Protecting yourself and others from coronavirus
Everyone is strongly encouraged to follow
Public Health measures to prevent the spread of coronavirus.
Updated isolation guidance
From 7pm on Sunday 4 July:
- there is no isolation requirement for anyone identified as a direct contact, as long as they are participating in the testing programme and do not have COVID-19 symptoms
- direct contacts who choose not to be tested, are required to isolate for 14 days
- all passengers who are identified as a direct contact when travelling to Jersey will not have to isolate, but will still need to follow the testing regime for arrivals
- if you develop any one of the
COVID-19 symptoms, you must isolate immediately and call the helpline to arrange a test
- if you receive a positive result for COVID-19, you must isolate immediately for 14 days
Full guidance will be updated across gov.je in due course.
Notification of a positive case in an education setting
The school, college or nursery will tell you directly if someone in an education setting tests positive for COVID-19. For under 18's, parents/guardians will be notified.
In most cases, students will be sent home if they're a direct contact of a positive case of COVID-19 in an education setting. Where possible this will be arranged to coincide with the end of the school, college or nursery day for that child. Different approaches may be taken if multiple positive cases are identified. Initial notification of this will be made by the school, college or nursery.
Contact tracing process
The contact tracing process follows these steps:
- positive case identified as a pupil or school staff
- Contact Tracing Team notify Head teacher
- school provides details of direct contacts within the setting to Contact Tracing Team
- school notifies parents/guardians of children who are direct contacts via email
- parents/guardians of direct contacts receive a text message for test appointment
- parents/guardians of direct contacts receive a phone call from Contact Tracing
- school notifies all other parents and guardians of children who are not direct contacts that a positive case has been identified within the school
Tests will be automatically booked for the individuals identified. The number of tests booked will depend on the date of interaction.
Direct and indirect contacts
A direct contact, in most instances, will be those who have spent more than 15 minutes (inside or outside) within 2 metres or less, or had direct physical contact without personal protective equipment, with an individual who is currently an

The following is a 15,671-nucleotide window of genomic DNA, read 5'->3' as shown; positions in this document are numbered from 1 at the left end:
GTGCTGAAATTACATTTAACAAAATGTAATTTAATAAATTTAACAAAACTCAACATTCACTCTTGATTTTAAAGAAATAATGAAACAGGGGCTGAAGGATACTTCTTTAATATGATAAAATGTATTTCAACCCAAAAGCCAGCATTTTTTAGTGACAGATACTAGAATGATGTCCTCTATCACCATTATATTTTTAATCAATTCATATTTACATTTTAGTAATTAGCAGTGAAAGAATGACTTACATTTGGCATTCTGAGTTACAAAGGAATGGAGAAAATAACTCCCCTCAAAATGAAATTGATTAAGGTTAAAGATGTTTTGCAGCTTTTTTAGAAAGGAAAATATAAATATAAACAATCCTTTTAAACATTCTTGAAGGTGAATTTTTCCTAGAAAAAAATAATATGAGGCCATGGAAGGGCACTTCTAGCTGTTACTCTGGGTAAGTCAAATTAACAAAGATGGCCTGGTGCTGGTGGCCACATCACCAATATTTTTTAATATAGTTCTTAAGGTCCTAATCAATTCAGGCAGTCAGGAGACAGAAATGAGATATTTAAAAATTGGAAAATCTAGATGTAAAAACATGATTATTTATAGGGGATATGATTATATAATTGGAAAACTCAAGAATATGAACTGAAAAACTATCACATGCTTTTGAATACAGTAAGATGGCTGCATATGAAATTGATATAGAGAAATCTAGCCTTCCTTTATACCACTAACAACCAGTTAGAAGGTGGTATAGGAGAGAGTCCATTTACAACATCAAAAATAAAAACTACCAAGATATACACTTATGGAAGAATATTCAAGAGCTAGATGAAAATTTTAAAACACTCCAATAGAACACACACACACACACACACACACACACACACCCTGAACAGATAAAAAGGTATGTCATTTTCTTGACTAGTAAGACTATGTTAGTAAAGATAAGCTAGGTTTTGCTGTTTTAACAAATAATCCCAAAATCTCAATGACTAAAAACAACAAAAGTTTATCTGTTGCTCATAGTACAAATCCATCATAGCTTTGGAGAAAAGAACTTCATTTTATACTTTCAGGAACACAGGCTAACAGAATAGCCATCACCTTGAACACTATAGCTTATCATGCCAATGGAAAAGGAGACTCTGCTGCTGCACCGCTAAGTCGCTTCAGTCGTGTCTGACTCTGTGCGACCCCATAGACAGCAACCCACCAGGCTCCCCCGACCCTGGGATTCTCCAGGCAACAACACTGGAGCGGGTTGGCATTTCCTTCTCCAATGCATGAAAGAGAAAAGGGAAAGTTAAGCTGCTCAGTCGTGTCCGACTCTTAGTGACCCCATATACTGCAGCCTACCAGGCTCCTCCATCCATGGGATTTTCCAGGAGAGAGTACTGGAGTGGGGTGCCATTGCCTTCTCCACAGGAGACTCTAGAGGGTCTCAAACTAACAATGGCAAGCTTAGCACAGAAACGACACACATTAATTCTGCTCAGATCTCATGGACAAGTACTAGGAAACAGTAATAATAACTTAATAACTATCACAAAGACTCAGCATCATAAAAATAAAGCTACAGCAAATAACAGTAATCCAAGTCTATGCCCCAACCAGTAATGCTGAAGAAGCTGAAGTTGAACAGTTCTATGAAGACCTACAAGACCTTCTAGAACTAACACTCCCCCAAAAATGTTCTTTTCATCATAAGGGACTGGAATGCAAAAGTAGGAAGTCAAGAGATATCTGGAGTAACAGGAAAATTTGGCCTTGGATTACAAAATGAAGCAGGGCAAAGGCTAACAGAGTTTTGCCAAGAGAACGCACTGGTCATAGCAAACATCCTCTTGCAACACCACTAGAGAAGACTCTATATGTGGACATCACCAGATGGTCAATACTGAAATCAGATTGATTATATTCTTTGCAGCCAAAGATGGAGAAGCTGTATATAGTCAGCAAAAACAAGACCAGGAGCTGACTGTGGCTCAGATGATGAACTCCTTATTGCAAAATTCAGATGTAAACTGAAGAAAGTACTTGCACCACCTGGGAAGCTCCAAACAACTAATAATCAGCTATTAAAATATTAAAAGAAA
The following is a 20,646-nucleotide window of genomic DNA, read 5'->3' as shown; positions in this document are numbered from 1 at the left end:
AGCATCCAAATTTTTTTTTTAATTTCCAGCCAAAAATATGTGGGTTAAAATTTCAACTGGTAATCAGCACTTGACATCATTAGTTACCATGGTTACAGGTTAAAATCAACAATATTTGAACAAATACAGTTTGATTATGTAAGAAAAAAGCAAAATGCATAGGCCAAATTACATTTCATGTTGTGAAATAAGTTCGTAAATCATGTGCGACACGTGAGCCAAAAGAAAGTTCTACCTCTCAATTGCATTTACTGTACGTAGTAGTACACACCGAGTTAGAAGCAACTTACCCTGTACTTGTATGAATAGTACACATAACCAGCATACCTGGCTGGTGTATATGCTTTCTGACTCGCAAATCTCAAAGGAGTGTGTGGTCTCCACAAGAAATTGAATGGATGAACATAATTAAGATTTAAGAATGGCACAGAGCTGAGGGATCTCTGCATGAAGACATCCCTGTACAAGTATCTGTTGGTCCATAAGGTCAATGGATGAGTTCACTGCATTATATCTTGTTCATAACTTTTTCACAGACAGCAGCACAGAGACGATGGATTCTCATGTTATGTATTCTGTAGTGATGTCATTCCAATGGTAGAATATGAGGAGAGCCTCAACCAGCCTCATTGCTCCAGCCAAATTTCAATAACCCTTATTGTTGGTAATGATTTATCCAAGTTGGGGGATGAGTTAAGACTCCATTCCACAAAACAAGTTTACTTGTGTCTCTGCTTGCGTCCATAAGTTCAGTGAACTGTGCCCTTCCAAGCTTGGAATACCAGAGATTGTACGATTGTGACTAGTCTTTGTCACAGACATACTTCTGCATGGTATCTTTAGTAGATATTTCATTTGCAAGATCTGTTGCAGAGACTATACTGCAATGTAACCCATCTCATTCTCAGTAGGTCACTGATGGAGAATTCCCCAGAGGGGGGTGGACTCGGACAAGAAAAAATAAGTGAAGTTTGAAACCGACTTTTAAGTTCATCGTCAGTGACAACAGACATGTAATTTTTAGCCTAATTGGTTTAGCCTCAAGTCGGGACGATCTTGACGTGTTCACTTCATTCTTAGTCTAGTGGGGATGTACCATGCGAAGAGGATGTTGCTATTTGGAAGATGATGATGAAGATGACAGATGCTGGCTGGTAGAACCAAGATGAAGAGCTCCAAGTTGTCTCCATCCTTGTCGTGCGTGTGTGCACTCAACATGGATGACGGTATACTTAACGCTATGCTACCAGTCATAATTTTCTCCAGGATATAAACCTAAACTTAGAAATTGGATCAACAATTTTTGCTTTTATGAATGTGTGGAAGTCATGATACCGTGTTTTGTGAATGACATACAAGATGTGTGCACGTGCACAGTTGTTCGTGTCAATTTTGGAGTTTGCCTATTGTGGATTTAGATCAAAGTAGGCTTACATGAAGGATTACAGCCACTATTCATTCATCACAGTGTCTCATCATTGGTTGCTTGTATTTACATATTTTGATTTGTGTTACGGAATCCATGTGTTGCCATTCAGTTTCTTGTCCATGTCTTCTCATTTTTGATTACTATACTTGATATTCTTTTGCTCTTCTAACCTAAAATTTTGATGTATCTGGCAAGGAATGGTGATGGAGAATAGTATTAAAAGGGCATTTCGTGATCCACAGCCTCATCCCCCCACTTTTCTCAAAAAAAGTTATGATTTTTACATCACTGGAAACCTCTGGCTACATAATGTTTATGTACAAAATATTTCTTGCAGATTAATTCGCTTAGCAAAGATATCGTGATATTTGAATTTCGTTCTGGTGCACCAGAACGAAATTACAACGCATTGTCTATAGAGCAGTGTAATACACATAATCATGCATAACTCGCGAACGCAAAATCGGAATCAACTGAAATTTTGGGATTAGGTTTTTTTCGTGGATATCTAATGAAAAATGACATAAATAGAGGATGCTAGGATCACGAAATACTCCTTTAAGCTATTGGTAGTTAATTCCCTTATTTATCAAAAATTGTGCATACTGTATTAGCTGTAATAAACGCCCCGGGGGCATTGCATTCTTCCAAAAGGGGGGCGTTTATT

active positive person. This will generally include those people in the child's friendship group, classes and activities.
An indirect contact is anyone who was outside this distance and duration, did not have physical contact or wore suitable personal protective equipment. Indirect contacts may be invited for testing.
The test is a Polymerase Chain Reaction (PCR) swab. It will involve a swab being taken from the back of the throat and nose and this will be sent for virology testing. The test takes 5 minutes to complete. On average results should be available within 12 hours. However, they can take up to 48 hours.
You cannot swab yourself.
You will need to isolate if you or your child are either:
- identified as a direct contact
- are symptomatic
- waiting for a test result
On average results should be sent to you within 12 hours.
This is a voluntary programme. It's your and your child's decision to take part in the testing programme.
If you do not wish to be tested, you will need to isolate in line with current guidelines.
Results will not be shared with your employer unless required under the Jersey Law - Covid-19 (Screening, Assessment and Isolation) (Jersey) Regulations 2020, at which point all results will be anonymised.
Positive test result
If a child tests positive the contact tracing team will speak to their responsible adult, usually a parent/guardian.
If an adult test positive they will receive an SMS text message or email and a member of the Contact Tracing team will be in touch to advise that they have tested positive.
They will explain what this means, will provide further instruction, and they will also ask for details of anyone you have been in contact with.
Anyone who tests positive for COVID-19 will need to isolate along with members of their household. Following a positive test, the contact tracing process will be followed.
claim isolation benefit if you need to self-isolate and can't work in relation to the latest Government advice on coronavirus.